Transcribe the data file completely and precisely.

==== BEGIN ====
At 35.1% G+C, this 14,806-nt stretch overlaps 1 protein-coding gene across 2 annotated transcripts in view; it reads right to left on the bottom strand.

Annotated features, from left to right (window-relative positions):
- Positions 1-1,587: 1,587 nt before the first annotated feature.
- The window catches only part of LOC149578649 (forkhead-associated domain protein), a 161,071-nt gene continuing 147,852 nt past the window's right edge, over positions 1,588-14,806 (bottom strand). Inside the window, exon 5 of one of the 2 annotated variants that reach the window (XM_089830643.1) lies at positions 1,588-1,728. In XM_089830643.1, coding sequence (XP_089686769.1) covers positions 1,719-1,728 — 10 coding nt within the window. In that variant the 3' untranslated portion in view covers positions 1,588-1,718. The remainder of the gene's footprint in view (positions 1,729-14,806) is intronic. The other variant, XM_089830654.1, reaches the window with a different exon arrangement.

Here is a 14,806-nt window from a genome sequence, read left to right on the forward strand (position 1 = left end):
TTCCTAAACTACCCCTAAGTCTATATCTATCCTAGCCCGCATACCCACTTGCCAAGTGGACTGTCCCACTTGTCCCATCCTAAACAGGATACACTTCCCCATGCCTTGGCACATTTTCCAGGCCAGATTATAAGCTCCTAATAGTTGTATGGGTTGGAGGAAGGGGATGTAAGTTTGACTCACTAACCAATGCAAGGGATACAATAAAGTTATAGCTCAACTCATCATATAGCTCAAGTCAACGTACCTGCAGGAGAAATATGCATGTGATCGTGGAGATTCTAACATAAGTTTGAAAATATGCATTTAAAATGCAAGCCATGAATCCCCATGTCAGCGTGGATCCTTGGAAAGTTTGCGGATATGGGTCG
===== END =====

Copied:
At 35.1% G+C, this 14,806-nt stretch overlaps 1 protein-coding gene across 2 annotated transcripts in view; it reads right to left on the bottom strand.

Annotated features, from left to right (window-relative positions):
- Positions 1-1,587: 1,587 nt before the first annotated feature.
- The window catches only part of LOC149578649 (forkhead-associated domain protein), a 161,071-nt gene continuing 147,852 nt past the window's right edge, over positions 1,588-14,806 (bottom strand). Inside the window, exon 5 of one of the 2 annotated variants that reach the window (XM_089830643.1) lies at positions 1,588-1,728. In XM_089830643.1, coding sequence (XP_089686769.1) covers positions 1,719-1,728 — 10 coding nt within the window. In that variant the 3' untranslated portion in view covers positions 1,588-1,718. The remainder of the gene's footprint in view (positions 1,729-14,806) is intronic. The other variant, XM_089830654.1, reaches the window with a different exon arrangement.

Here is a 14,806-nt window from a genome sequence, read left to right on the forward strand (position 1 = left end):
TTCCTAAACTACCCCTAAGTCTATATCTATCCTAGCCCGCATACCCACTTGCCAAGTGGACTGTCCCACTTGTCCCATCCTAAACAGGATACACTTCCCCATGCCTTGGCACATTTTCCAGGCCAGATTATAAGCTCCTAATAGTTGTATGGGTTGGAGGAAGGGGATGTAAGTTTGACTCACTAACCAATGCAAGGGATACAATAAAGTTATAGCTCAACTCATCATATAGCTCAAGTCAACGTACCTGCAGGAGAAATATGCATGTGATCGTGGAGATTCTAACATAAGTTTGAAAATATGCATTTAAAATGCAAGCCATGAATCCCCATGTCAGCGTGGATCCTTGGAAAGTTTGCGGATATGGGTCG